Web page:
Big Business

Big Business


A: Big businesses exploit and bully people around.

B: The best thing about free trade is the “free” part of it: nobody can legally bully anyone else around.  Businesses cannot force customers to buy their services/goods, and neither can they force people to work for them.  If they could, it’s no longer free trade, and such a business should be penalized by the government, whether by fines, arrests, coerced shutdown, or the like.  For instance, some businesses have been accused of using slave labor.  The only way this accusation could be true is if those businesses are forcing their employees to work.  If not, then that employee can leave at any time and find a job, presumably better in some way, elsewhere.

There are, of course, many opponents to the expansion of business, and they find ways to make businesses – especially the big ones – look bad.  It may be because of jealousy or perhaps an attempt for political leverage.  Businesses could help themselves against these political opponents by helping make freedom look nice, instead of appearing to abuse it.

A: How?

B: It may be enough to simply avoid the abuses, say of excessive spending on unnecessary luxuries, railing on competitors’ weaknesses, eking out every prospective advantage by cutting various ethical corners, paying abominably low wages, etc.  But even better would be for them to support various worthy causes as well.

A: But everyone knows that it’s all for show, and that it’s fake.  All they really care about is the money.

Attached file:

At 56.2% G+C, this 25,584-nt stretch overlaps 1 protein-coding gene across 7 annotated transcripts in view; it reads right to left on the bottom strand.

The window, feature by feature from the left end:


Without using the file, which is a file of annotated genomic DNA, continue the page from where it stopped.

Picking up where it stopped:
B: As anybody in business comes to find out soon enough, good service is paramount.  Another remarkable thing about free trade is that competition drives employees to always be on their best behavior: the nicer an employee is to a customer, the more his service is praised, and the more the company he works for is respected.

A: Yeah, but…behind all the niceness act, I know he’s just doing it to get an extra buck, or tip.

B: The best service is truly genuine, and people, like you, can detect even the slightest hint of insincerity in service.  If an employee is truly genuine, then he really cares about his customer’s happiness, and is even willing to advise a customer to go elsewhere if he honestly believes he will be better off there.  While the employee may not get the desired sale, his genuine care for the customer will yield much greater dividends, in the long run, for his employer, by his exceptional display of courtesy to the customer.  Some sharp employees have recognized this and do this already.

A: Big business has to be limited somehow.  Else there isn’t enough money to go around, since they’re hogging it all.

B: As long as there are resources to make use of – and this Earth has plenty of unused resources right now – there’s no limit to the wealth that can be produced from it.  In the economic sense, people are valuable resources to companies.  Thus people who have yet to even be born will be future resources to businesses.  Employees both present and future can produce ideas besides perform whatever tasks their supervisors require of them, which lead to more efficient use of resources.  So far as I can tell, there will never be a scarcity of wealth; there certainly isn’t one now.

A: Are you saying we could all be billionaires?

B: If so, that wouldn’t be very unique, would it?  In that case, unimaginable wealth would be commonplace.  Here’s some perspective, though: the “wealth” a common citizen enjoys now would pay a king’s ransom 500 years ago.  In short, we have wealth unimaginable to a common citizen of 500 years past.  Perhaps those who live 500 years from now will have that same standing in wealth relative to us.  There’s plenty of wealth to go around for everybody, though some of it has yet to be created – how much wealth one gets out of what presently exists and of what will exist later is primarily up to each enterprising individual.

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